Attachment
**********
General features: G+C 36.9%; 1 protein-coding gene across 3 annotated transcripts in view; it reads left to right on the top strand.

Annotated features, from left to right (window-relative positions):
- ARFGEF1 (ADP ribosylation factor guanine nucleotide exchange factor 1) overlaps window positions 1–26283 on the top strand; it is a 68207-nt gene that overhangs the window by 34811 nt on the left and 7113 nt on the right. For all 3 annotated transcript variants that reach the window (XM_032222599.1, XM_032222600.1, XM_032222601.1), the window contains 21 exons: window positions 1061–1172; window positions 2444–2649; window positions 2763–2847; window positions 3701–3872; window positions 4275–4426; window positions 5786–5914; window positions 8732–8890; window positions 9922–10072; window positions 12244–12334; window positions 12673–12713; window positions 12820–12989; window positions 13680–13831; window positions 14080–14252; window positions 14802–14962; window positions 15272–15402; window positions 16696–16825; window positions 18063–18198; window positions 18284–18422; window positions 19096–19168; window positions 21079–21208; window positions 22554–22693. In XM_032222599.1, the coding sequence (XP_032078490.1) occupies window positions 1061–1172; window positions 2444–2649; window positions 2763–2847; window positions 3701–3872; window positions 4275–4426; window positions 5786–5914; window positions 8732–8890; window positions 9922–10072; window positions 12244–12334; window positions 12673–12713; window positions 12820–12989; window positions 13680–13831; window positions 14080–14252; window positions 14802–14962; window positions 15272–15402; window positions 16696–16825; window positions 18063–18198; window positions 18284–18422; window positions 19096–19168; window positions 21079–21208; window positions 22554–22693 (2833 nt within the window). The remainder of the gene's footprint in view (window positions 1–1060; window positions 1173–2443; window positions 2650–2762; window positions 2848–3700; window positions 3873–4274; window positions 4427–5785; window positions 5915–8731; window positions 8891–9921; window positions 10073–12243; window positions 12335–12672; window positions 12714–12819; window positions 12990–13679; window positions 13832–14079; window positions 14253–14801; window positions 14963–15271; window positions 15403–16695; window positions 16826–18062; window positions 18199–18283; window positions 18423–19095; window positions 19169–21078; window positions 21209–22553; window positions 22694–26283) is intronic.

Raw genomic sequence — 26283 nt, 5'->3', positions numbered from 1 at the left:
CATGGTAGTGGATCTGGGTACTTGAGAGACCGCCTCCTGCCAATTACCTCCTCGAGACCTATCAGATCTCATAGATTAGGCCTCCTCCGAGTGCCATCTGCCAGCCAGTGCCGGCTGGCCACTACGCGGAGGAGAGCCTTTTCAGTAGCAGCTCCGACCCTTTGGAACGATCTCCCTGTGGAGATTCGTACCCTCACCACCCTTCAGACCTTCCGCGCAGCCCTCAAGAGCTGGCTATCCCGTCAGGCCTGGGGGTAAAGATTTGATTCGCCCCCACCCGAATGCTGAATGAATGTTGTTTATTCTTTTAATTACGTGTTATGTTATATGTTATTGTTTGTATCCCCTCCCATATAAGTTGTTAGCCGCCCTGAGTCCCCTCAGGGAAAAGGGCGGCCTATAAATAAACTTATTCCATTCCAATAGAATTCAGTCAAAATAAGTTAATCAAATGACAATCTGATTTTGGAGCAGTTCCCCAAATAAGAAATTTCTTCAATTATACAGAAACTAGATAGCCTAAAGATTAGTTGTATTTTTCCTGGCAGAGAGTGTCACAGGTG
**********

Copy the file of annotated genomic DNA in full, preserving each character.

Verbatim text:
General features: G+C 36.9%; 1 protein-coding gene across 3 annotated transcripts in view; it reads left to right on the top strand.

Annotated features, from left to right (window-relative positions):
- ARFGEF1 (ADP ribosylation factor guanine nucleotide exchange factor 1) overlaps window positions 1–26283 on the top strand; it is a 68207-nt gene that overhangs the window by 34811 nt on the left and 7113 nt on the right. For all 3 annotated transcript variants that reach the window (XM_032222599.1, XM_032222600.1, XM_032222601.1), the window contains 21 exons: window positions 1061–1172; window positions 2444–2649; window positions 2763–2847; window positions 3701–3872; window positions 4275–4426; window positions 5786–5914; window positions 8732–8890; window positions 9922–10072; window positions 12244–12334; window positions 12673–12713; window positions 12820–12989; window positions 13680–13831; window positions 14080–14252; window positions 14802–14962; window positions 15272–15402; window positions 16696–16825; window positions 18063–18198; window positions 18284–18422; window positions 19096–19168; window positions 21079–21208; window positions 22554–22693. In XM_032222599.1, the coding sequence (XP_032078490.1) occupies window positions 1061–1172; window positions 2444–2649; window positions 2763–2847; window positions 3701–3872; window positions 4275–4426; window positions 5786–5914; window positions 8732–8890; window positions 9922–10072; window positions 12244–12334; window positions 12673–12713; window positions 12820–12989; window positions 13680–13831; window positions 14080–14252; window positions 14802–14962; window positions 15272–15402; window positions 16696–16825; window positions 18063–18198; window positions 18284–18422; window positions 19096–19168; window positions 21079–21208; window positions 22554–22693 (2833 nt within the window). The remainder of the gene's footprint in view (window positions 1–1060; window positions 1173–2443; window positions 2650–2762; window positions 2848–3700; window positions 3873–4274; window positions 4427–5785; window positions 5915–8731; window positions 8891–9921; window positions 10073–12243; window positions 12335–12672; window positions 12714–12819; window positions 12990–13679; window positions 13832–14079; window positions 14253–14801; window positions 14963–15271; window positions 15403–16695; window positions 16826–18062; window positions 18199–18283; window positions 18423–19095; window positions 19169–21078; window positions 21209–22553; window positions 22694–26283) is intronic.

Raw genomic sequence — 26283 nt, 5'->3', positions numbered from 1 at the left:
CATGGTAGTGGATCTGGGTACTTGAGAGACCGCCTCCTGCCAATTACCTCCTCGAGACCTATCAGATCTCATAGATTAGGCCTCCTCCGAGTGCCATCTGCCAGCCAGTGCCGGCTGGCCACTACGCGGAGGAGAGCCTTTTCAGTAGCAGCTCCGACCCTTTGGAACGATCTCCCTGTGGAGATTCGTACCCTCACCACCCTTCAGACCTTCCGCGCAGCCCTCAAGAGCTGGCTATCCCGTCAGGCCTGGGGGTAAAGATTTGATTCGCCCCCACCCGAATGCTGAATGAATGTTGTTTATTCTTTTAATTACGTGTTATGTTATATGTTATTGTTTGTATCCCCTCCCATATAAGTTGTTAGCCGCCCTGAGTCCCCTCAGGGAAAAGGGCGGCCTATAAATAAACTTATTCCATTCCAATAGAATTCAGTCAAAATAAGTTAATCAAATGACAATCTGATTTTGGAGCAGTTCCCCAAATAAGAAATTTCTTCAATTATACAGAAACTAGATAGCCTAAAGATTAGTTGTATTTTTCCTGGCAGAGAGTGTCACAGGTG